10. Tina Palin [Sarah Fey?]. Palin helped ruin John McCain's chances by turning off independents and in general being emblematic of his erratic approach to decision-making. Plus she is the gift that keeps on giving as "64% of GOP voters say Palin is their top choice for 2012," which means she may help lead conservatives to an even bigger defeat in 2012. And she made possible Fey's SNL uber-fey impression. Talk about win-win. Thank you very much!
9. Climate Scientists. If you enjoy spending time outdoors, thank a climate scientist for helping to alert the world in the 1970s and 1980s to the dangers of chlorofluorocarbons, which led the nations of the world to control their use just in the nick of time to save the ozone layer that protects us from dangerous ultraviolet radiation. Can you believe that within five years of the first scientific papers on CFCs deadly impact, the United States voluntarily banned their use in spray cans? Now saving the planet requires much more than simply doing good science. It requires a willingness to suffer the gauntlet of the climate deniers disinformation campaign. And the stakes are much higher -- the health and well-being of the next 50 generations. TYVM James Hansen et al.
8. The Thrilla in Vanilla. OK, it wasn't Ali-Frazier, but Henry Waxman's smackdown of John Dingell for chairmanship of the House Energy and Commerce Committee was high drama with high consequences. Finally, we have a champion of serious action and strong regulation, someone who gets the dire nature of global warming, in charge of the crucial committee for climate, energy, and health-care legislation. TYVM House Democrats!
7. The Daily Show. And the Rachel Maddow Show. And the Colbert Report. With a gazillion channels, the wasteland is vaster than ever. But thanks to Jon Stewart and his ilk, sometimes TV seems only half vast [and yes, I've waited a long time to use that pun]. How would we really know what's going on -- and how would we retain even a smidgen of our sanity -- without these modern-day bards? Certainly not by paying attention to the drivel that passes for the MSM (see, for instance, "The New York Times blows the bark beetle story"). Oh, and maybe a TYVM to Mad Men, House, Entourage, Battlestar Galactica, and yes, Lost, for distracting us or at least me from the worst reality television show in history -- The West Wing starring Dick Cheney and George Bush.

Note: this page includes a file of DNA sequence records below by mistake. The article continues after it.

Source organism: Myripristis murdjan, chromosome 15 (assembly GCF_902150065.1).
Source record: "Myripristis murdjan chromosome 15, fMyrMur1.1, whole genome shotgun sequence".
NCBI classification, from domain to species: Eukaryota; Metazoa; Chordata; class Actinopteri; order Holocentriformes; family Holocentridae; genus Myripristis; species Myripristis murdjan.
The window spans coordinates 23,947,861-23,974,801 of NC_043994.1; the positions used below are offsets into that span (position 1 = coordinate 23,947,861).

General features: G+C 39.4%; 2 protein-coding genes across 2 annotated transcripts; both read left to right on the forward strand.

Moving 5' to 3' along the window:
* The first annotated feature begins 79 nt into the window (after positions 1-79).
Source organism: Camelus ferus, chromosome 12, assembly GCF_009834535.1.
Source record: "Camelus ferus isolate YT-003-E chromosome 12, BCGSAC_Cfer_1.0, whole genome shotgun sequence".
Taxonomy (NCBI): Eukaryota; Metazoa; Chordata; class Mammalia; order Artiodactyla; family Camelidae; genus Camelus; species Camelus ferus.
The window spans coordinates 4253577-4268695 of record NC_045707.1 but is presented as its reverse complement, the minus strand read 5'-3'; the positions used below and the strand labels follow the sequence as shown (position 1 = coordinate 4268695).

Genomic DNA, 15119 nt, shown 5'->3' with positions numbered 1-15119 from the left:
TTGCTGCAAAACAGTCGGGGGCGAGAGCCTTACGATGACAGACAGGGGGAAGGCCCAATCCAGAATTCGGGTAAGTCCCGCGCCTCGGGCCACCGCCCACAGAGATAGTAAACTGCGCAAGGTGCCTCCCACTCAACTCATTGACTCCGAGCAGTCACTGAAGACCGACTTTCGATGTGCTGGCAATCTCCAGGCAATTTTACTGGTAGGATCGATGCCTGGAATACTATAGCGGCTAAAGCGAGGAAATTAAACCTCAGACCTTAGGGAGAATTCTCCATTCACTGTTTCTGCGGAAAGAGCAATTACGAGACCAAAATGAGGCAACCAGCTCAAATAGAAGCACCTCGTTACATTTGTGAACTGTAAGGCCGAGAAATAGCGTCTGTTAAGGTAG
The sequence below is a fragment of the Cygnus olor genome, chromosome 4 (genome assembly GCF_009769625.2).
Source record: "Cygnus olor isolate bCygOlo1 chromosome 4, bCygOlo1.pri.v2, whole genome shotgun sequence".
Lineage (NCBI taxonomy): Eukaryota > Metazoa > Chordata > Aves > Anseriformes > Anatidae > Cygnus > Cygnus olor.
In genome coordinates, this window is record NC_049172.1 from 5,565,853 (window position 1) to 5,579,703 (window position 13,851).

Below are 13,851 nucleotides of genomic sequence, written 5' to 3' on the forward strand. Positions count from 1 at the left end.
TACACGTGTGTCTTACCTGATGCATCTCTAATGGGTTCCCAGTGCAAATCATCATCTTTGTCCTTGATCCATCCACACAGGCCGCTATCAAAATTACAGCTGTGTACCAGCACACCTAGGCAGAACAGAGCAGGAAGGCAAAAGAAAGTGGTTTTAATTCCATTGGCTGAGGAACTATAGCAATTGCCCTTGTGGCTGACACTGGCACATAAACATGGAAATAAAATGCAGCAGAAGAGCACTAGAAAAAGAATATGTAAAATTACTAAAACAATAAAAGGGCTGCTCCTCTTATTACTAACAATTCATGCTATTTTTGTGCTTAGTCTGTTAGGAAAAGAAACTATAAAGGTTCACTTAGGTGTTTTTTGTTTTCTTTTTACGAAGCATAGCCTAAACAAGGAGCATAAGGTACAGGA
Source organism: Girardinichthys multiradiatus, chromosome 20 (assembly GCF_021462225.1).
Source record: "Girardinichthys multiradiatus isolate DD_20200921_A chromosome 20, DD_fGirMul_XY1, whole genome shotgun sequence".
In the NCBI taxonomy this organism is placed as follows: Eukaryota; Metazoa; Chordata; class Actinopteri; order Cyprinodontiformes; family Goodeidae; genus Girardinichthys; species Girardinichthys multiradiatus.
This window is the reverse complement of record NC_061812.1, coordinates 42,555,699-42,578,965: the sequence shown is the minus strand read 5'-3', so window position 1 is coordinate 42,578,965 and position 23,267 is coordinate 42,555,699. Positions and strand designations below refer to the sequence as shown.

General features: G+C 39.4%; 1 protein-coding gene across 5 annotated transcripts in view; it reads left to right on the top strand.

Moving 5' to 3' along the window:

6. Venture Capitalists. While the rest of the financial system melts down, cleantech venture investment hits record $2.6B in 3rd quarter. Is that a lot of money? Well, of that $2.6B, some $1.7B went to U.S. companies, which is about three times the comparable annual R&D budget in the Energy Department office I once ran, the Energy Efficiency and Renewable Energy (EERE) program, which did -- and still does -- the bulk of the federal government clean tech funding. And VCs ramped up funding while the Bush administration gutted some of the most important research and deployment EERE had. This country finally has a chance to reassert leadership in cleantech, in key areas like concentrated solar thermal electric, thin film solar, biofuels, smart grid, and batteries. All the technology we need to stabilize at 450 ppm is here or will be in a few years (see "Is 450 ppm (or less) politically possible? Part 2: The Solution"). TYVM Kleiner Perkins et al.
5. EPA melts its coal, coal heart. What is more touching than when Scrooge's heart melts? When the once and future protector of the environment cools to coal so the world doesn't melt! Yes, the EPA Environmental Appeals Board has stopped new coal plants cold by, amazingly enough, realizing that when the Supreme Court ruled carbon dioxide was a pollutant and EPA needed to start regulating it under the Clean Air Act, they meant it. TYVM to the Sierra Club for making this decision possible.